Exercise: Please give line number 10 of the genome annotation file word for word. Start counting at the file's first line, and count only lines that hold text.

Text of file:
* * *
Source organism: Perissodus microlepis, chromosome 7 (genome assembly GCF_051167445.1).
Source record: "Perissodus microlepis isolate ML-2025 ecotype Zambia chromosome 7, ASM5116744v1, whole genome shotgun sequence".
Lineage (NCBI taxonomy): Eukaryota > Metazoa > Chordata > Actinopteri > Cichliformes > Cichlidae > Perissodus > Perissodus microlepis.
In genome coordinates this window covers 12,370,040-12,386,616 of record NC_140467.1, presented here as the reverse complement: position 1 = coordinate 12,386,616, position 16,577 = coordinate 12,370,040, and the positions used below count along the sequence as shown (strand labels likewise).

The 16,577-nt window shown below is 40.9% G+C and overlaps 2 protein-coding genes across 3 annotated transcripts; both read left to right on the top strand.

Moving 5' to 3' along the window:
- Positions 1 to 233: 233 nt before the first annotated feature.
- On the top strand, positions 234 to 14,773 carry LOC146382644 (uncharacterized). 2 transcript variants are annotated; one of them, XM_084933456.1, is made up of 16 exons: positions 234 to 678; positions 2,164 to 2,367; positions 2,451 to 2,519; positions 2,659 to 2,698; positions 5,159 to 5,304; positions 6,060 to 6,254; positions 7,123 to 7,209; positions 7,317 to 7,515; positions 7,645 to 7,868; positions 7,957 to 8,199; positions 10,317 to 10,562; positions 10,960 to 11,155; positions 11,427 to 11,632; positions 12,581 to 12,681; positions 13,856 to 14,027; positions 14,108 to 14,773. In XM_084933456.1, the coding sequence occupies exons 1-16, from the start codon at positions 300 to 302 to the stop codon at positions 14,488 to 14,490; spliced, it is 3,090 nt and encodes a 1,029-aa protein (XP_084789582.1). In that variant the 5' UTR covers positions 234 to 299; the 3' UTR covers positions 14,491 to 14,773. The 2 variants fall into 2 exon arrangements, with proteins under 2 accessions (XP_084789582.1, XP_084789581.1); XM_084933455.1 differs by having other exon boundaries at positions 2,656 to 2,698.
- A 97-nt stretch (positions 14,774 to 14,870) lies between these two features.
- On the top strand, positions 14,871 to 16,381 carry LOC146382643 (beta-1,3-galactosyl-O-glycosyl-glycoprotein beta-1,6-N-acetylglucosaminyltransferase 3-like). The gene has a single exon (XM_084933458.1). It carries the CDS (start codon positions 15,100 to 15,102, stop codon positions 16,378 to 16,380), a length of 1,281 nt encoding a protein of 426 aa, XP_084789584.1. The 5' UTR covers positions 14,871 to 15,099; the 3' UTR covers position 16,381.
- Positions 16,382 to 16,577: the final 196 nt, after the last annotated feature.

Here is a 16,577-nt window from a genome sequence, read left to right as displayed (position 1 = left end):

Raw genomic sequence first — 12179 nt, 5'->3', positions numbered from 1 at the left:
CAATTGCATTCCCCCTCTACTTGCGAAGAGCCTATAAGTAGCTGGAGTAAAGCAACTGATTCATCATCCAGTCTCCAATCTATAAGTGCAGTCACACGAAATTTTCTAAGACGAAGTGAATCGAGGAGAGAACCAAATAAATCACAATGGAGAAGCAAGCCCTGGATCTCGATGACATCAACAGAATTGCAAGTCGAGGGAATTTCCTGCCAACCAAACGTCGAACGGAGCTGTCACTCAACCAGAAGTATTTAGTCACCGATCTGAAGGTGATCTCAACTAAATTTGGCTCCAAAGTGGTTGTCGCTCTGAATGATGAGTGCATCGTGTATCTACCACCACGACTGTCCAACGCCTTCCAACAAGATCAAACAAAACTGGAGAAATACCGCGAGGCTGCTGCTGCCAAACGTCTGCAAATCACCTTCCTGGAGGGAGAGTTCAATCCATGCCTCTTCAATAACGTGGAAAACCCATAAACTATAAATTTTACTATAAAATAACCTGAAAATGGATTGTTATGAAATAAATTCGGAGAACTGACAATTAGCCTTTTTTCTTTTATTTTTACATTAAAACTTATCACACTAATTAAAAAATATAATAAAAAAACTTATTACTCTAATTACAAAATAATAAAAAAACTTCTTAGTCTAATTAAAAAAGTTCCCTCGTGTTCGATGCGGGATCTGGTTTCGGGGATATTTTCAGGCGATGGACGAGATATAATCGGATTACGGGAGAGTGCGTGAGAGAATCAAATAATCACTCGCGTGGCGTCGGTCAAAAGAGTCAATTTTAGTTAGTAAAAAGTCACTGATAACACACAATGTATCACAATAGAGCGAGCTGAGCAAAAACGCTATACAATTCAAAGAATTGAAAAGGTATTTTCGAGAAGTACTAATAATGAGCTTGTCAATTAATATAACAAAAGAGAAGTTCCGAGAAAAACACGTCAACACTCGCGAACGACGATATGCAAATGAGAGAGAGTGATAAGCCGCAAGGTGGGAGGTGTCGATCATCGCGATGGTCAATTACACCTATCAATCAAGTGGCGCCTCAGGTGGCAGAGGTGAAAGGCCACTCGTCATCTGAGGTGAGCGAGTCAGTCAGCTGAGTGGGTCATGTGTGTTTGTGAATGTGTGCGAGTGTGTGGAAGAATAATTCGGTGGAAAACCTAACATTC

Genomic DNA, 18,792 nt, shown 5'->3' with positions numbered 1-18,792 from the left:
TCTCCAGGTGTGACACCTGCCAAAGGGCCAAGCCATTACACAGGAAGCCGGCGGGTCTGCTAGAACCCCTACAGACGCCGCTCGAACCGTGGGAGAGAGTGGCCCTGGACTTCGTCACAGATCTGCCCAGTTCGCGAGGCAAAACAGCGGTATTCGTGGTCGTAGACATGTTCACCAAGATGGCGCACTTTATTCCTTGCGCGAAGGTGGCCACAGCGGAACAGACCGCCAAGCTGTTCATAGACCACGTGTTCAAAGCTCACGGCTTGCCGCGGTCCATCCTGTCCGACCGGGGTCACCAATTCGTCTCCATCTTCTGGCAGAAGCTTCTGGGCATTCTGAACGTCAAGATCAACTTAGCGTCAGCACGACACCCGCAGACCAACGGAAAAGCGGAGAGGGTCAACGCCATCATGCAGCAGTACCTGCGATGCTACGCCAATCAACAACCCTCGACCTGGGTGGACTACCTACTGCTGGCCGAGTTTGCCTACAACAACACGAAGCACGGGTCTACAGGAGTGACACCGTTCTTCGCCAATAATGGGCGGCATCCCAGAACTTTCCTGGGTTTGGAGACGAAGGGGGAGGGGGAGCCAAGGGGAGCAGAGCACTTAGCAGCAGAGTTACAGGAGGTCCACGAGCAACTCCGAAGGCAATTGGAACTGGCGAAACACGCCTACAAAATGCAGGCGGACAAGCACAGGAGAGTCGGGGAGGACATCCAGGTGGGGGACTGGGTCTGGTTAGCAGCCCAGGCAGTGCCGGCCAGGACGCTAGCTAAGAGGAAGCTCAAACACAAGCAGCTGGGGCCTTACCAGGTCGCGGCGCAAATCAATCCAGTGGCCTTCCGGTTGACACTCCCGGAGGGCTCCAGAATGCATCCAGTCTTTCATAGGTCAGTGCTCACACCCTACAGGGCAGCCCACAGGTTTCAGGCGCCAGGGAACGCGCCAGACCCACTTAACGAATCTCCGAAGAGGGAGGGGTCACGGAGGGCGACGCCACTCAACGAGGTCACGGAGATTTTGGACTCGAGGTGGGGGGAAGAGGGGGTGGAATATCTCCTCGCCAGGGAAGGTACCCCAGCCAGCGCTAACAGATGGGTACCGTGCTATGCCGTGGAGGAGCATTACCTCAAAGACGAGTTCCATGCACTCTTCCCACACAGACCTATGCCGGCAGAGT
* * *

- On the top strand, positions 14,871 to 16,381 carry LOC146382643 (beta-1,3-galactosyl-O-glycosyl-glycoprotein beta-1,6-N-acetylglucosaminyltransferase 3-like). The gene has a single exon (XM_084933458.1). It carries the CDS (start codon positions 15,100 to 15,102, stop codon positions 16,378 to 16,380), a length of 1,281 nt encoding a protein of 426 aa, XP_084789584.1. The 5' UTR covers positions 14,871 to 15,099; the 3' UTR covers position 16,381.